About this Research Topic
This Research Topic is cross-listed in the Specialty section T Cell biology in Frontiers in Immunology. All submissions on T Cell biology should be submitted through the link: Specialty section T cell Biology in Frontiers in Immunology
The rapid development of new methods for immunological data collection – from multicolor flow cytometry, through single-cell imaging, to deep sequencing – presents us now, for the first time, with the ability to analyze and compare large amounts of immunological data in health, aging and disease. The exponential growth of these datasets, however, challenges the theoretical immunology community to develop methods for data organization and analysis. Furthermore, the need to test hypotheses regarding immune function, and generate predictions regarding the outcomes of medical interventions, necessitates the development of mathematical and computational models covering processes on multiple scales, from the genetic and molecular to the cellular and system scales.
The last few decades have seen the development of methods for presentation and analysis of clonal repertoires (those of T and B lymphocytes) and phenotypic (surface-marker based) repertoires of all lymphocyte types, and for modeling the intricate network of molecular and cellular interactions within the immune systems. The proposed research topic will provide a comprehensive, online, open access snapshot of the current state of the art on immune system modeling and analysis.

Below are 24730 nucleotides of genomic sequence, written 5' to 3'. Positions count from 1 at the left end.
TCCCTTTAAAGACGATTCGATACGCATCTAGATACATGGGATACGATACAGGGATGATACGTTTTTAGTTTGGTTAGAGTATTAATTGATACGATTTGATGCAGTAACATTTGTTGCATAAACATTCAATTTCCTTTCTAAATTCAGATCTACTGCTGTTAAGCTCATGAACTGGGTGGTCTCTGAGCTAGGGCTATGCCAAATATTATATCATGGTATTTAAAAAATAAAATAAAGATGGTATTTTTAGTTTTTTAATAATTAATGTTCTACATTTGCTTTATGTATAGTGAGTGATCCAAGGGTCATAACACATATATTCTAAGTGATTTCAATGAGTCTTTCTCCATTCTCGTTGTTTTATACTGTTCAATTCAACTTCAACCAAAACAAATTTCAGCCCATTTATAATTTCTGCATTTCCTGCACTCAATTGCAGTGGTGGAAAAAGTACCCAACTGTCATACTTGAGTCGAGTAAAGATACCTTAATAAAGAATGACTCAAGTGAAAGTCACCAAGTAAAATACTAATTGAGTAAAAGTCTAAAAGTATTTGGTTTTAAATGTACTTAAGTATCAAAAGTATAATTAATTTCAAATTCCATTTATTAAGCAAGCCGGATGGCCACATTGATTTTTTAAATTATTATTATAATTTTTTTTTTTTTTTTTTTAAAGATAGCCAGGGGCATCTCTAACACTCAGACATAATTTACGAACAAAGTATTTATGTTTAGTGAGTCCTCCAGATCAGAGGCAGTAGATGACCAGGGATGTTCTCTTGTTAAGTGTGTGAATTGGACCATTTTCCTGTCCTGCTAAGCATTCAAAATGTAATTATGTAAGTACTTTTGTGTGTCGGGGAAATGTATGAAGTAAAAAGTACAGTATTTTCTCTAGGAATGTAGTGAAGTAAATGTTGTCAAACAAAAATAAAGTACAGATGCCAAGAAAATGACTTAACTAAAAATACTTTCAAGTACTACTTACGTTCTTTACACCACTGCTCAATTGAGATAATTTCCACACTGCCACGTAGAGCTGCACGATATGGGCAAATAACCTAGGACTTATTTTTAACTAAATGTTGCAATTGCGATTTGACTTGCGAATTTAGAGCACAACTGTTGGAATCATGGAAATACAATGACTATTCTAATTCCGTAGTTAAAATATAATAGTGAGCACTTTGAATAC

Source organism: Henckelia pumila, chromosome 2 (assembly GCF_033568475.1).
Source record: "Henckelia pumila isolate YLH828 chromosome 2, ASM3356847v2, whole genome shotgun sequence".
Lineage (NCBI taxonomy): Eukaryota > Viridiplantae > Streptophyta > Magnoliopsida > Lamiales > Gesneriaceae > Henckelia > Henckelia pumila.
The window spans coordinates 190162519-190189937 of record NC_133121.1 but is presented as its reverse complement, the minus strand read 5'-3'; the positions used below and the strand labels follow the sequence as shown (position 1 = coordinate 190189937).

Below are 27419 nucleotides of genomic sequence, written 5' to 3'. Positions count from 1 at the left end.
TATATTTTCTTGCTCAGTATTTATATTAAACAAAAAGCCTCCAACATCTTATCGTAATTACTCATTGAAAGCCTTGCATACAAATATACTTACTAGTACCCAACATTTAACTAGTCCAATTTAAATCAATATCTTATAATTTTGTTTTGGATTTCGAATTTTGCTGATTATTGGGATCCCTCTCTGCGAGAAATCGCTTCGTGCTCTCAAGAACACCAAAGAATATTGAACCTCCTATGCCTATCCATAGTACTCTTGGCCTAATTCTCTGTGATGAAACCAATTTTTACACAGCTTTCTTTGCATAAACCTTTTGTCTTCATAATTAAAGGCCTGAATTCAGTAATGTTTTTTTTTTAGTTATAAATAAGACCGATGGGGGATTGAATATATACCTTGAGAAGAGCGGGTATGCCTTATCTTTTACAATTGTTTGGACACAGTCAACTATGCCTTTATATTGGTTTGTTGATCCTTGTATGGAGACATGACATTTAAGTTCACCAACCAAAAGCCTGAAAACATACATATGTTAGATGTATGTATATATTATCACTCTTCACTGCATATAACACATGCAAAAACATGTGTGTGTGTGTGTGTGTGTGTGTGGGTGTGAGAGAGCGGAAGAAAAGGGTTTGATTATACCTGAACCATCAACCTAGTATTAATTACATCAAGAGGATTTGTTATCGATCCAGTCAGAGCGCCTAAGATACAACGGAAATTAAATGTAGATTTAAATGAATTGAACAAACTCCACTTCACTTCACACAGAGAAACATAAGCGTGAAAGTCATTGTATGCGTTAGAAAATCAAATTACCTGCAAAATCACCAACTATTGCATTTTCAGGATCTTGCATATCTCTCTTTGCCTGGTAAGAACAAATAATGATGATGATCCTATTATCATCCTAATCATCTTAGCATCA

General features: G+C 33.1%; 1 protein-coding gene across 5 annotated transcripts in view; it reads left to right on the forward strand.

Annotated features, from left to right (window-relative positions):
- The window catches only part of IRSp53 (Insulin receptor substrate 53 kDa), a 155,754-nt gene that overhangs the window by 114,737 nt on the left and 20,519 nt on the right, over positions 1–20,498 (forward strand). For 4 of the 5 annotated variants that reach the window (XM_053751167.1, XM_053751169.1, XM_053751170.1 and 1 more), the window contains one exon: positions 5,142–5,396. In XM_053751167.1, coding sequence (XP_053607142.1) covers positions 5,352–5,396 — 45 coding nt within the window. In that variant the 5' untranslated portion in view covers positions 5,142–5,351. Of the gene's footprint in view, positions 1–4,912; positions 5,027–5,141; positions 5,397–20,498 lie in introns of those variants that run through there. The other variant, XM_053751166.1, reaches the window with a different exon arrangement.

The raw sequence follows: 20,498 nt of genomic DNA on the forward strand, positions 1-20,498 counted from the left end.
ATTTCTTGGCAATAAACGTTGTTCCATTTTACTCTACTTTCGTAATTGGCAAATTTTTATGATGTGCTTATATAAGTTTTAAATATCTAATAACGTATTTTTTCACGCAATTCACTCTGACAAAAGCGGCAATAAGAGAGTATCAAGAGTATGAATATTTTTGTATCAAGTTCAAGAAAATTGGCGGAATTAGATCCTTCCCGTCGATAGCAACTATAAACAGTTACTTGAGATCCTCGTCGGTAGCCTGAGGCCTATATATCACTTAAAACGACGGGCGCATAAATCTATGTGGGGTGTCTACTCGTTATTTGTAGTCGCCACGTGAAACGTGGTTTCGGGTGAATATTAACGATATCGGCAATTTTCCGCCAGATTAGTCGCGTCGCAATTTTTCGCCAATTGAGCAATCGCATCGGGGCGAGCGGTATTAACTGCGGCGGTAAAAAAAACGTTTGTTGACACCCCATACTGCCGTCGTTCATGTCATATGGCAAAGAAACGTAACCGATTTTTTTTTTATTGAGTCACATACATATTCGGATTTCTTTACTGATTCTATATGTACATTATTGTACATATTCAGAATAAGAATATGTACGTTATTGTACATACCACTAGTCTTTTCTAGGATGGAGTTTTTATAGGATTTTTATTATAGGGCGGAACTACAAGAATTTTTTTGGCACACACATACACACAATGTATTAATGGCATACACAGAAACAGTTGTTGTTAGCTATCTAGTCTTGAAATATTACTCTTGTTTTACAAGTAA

The Research Topic will be organized according to the following themes; authors will be asked to identify the most suitable theme for their paper:
• Immune cell activation and signaling
• Immune cell population dynamics and turnover
• Lymphocyte repertoires
• Lymphocyte migration and immune tissue organization
• Immune responses to pathogens
• Immunological diseases
• Immune system aging
Important Note: All contributions to this Research Topic must be within the scope of the section and journal to which they are submitted, as defined in their mission statements. Frontiers reserves the right to guide an out-of-scope manuscript to a more suitable section or journal at any stage of peer review.